pointing direction command from the RDP. The antenna is fitted with a
Smiths Industries’ motion sensor subsystem, which is a modified strapdown
inertial platform used to measure antenna motion to enable compensation
during SAR mode operation. The antenna is equipped with its own power
supply and is liquid cooled. It is designed to have carefully controlled
and very low scattering performance (low radar cross-section) with respect
to both in- and out-of-band Radio Frequency (RF) illumination.
The radar transmitter is a single unit, including dedicated high-voltage
power supplies and utilising a liquid-cooled, high-power gridded
travelling-wave tube RF amplifier, similar to other Hughes radars.
The receiver/exciter LRU performs several functions usually requiring
more than one LRU in contemporary radars. These include generating RF
waveforms for amplification by the transmitter (exciter) and
amplification, detection and frequency down-conversion to baseband
(receiver) of signals received from the antenna. The receiver/exciter also
digitises the received signal stream and performs pulse compression to
enhance range resolution.
The radar signal processor extracts target images and measurement
information from the digitised signal stream and converts this information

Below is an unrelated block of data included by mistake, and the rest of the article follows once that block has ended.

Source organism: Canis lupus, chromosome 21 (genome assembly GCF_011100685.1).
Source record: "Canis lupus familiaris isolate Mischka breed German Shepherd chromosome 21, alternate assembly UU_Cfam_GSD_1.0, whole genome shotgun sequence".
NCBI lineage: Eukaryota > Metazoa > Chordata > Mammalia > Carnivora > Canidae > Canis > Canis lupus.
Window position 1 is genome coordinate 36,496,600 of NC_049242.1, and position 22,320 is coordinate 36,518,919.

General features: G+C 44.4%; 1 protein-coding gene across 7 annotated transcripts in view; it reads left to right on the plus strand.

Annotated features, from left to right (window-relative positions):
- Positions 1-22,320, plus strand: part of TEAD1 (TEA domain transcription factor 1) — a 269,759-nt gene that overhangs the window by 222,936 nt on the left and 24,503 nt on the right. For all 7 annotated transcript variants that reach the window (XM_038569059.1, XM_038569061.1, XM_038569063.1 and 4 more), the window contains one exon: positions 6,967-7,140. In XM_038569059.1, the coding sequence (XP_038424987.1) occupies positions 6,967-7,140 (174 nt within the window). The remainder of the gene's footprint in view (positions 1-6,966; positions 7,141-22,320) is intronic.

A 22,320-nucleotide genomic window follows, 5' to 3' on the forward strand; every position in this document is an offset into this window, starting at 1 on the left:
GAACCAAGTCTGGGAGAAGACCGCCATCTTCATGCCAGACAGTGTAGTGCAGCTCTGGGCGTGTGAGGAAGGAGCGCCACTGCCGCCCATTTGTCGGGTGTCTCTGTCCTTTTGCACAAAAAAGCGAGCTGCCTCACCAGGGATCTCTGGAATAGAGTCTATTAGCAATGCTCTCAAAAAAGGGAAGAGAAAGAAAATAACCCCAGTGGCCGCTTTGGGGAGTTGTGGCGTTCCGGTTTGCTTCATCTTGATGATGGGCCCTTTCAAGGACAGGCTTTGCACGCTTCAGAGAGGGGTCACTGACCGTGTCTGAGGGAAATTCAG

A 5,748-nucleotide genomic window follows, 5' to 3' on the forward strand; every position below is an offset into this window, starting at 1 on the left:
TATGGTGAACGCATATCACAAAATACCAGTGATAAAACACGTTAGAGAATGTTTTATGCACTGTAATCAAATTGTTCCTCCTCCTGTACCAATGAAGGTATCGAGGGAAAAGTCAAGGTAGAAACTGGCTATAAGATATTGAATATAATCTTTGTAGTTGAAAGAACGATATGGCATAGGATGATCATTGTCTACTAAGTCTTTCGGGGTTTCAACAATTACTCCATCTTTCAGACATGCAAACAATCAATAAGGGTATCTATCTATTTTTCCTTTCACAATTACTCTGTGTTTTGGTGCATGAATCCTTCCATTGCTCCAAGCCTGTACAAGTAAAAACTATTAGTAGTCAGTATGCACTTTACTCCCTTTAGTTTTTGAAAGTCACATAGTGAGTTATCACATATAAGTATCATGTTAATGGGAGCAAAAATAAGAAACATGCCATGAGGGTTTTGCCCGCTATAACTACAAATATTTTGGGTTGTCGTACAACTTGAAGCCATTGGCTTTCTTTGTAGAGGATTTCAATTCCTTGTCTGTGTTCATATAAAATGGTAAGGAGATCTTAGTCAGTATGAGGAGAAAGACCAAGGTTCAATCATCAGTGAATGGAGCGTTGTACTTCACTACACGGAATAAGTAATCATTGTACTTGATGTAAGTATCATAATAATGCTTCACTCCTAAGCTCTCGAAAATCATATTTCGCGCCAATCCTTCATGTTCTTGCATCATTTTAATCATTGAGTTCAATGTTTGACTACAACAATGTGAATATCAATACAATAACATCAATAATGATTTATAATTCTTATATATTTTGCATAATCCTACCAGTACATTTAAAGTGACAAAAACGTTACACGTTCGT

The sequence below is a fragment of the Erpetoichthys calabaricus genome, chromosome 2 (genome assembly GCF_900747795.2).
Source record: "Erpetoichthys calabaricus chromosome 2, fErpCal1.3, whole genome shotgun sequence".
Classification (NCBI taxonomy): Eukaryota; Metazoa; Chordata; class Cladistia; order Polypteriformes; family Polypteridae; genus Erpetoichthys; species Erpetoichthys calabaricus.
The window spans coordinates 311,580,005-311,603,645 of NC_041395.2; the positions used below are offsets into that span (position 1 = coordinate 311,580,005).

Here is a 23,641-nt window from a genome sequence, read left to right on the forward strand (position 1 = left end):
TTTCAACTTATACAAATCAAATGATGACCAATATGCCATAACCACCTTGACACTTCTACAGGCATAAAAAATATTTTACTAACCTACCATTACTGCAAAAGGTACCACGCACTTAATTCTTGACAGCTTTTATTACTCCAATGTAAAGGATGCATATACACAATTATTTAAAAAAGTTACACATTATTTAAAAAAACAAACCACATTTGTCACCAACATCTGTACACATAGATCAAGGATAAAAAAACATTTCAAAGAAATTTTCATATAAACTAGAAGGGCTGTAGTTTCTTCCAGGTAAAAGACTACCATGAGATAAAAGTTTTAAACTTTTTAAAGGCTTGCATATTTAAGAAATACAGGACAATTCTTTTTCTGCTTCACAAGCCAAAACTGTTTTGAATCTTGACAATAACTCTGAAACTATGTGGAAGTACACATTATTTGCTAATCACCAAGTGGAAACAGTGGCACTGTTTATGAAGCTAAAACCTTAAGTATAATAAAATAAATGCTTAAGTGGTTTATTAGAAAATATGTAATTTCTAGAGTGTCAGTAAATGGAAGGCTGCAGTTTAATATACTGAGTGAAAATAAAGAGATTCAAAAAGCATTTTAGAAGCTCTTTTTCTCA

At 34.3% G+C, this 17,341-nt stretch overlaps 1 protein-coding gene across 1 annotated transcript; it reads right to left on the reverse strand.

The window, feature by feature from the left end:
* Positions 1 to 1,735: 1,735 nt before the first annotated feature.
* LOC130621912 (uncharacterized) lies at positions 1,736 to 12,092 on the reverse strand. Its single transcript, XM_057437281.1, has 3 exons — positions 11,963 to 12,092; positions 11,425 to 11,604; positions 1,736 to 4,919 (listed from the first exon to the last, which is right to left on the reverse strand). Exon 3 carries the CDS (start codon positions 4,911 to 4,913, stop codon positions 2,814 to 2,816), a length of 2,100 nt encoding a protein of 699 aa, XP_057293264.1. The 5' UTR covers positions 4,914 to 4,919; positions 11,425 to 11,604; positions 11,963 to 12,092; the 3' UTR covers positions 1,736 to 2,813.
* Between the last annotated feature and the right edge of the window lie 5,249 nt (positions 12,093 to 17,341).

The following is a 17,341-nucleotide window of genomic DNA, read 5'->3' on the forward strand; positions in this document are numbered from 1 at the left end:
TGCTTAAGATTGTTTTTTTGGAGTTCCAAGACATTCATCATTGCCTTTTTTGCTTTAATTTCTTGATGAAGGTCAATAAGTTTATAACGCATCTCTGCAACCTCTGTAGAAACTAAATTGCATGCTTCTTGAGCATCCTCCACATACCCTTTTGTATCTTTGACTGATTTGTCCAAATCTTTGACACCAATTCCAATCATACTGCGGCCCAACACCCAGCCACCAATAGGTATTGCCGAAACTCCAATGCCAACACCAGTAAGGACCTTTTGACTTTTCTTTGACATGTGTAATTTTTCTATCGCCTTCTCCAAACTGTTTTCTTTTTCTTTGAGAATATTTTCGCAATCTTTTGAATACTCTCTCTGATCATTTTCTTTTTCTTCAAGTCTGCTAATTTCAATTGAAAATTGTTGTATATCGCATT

into a format usable by interfacing avionics or displays. In addition to a
digital data output bus, it also has a video output bus that enables
direct drive of cockpit displays. The RSP is fully programmable.
The RSP is a dual-central processor unit, general purpose-type computer.
It is the command controller for all radar units and serves as the radar
terminal on the B-2 avionics databus.
All radar system components communicate over a dual-redundant
MIL-STD-1553 databus, and are hardened to withstand transient radiation
and electromagnetic pulse effects. The radar was designed for very
stringent environmental requirements exceeding those of other radars, due
to the extreme Noise, Vibration and Harshness (NVH) environment expected
during low-altitude flight in the rigid B-2 airframe.


Frequency band: 12.5 - 18 GHz
Modes: 21 modes including terrain following and terrain avoidance
Line Replaceable Units (LRUs): 10